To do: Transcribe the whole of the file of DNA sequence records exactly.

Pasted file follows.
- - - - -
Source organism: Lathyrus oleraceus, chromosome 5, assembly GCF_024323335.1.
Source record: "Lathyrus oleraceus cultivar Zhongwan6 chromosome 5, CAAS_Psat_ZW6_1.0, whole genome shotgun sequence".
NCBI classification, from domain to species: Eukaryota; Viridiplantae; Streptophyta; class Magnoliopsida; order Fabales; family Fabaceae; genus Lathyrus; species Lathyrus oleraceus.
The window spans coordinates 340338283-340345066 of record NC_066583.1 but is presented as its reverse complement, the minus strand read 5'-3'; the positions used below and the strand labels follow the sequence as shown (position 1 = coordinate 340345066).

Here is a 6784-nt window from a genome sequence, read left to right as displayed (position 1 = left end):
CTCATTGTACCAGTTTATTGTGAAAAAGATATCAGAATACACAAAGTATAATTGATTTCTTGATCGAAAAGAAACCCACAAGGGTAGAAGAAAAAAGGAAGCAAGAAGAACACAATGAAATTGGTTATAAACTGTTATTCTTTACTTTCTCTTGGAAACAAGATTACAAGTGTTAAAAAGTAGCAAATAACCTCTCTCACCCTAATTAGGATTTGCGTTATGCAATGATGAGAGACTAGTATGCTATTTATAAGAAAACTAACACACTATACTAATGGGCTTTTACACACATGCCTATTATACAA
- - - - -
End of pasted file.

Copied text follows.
Source organism: Lathyrus oleraceus, chromosome 5, assembly GCF_024323335.1.
Source record: "Lathyrus oleraceus cultivar Zhongwan6 chromosome 5, CAAS_Psat_ZW6_1.0, whole genome shotgun sequence".
NCBI classification, from domain to species: Eukaryota; Viridiplantae; Streptophyta; class Magnoliopsida; order Fabales; family Fabaceae; genus Lathyrus; species Lathyrus oleraceus.
The window spans coordinates 340338283-340345066 of record NC_066583.1 but is presented as its reverse complement, the minus strand read 5'-3'; the positions used below and the strand labels follow the sequence as shown (position 1 = coordinate 340345066).

Here is a 6784-nt window from a genome sequence, read left to right as displayed (position 1 = left end):
CTCATTGTACCAGTTTATTGTGAAAAAGATATCAGAATACACAAAGTATAATTGATTTCTTGATCGAAAAGAAACCCACAAGGGTAGAAGAAAAAAGGAAGCAAGAAGAACACAATGAAATTGGTTATAAACTGTTATTCTTTACTTTCTCTTGGAAACAAGATTACAAGTGTTAAAAAGTAGCAAATAACCTCTCTCACCCTAATTAGGATTTGCGTTATGCAATGATGAGAGACTAGTATGCTATTTATAAGAAAACTAACACACTATACTAATGGGCTTTTACACACATGCCTATTATACAA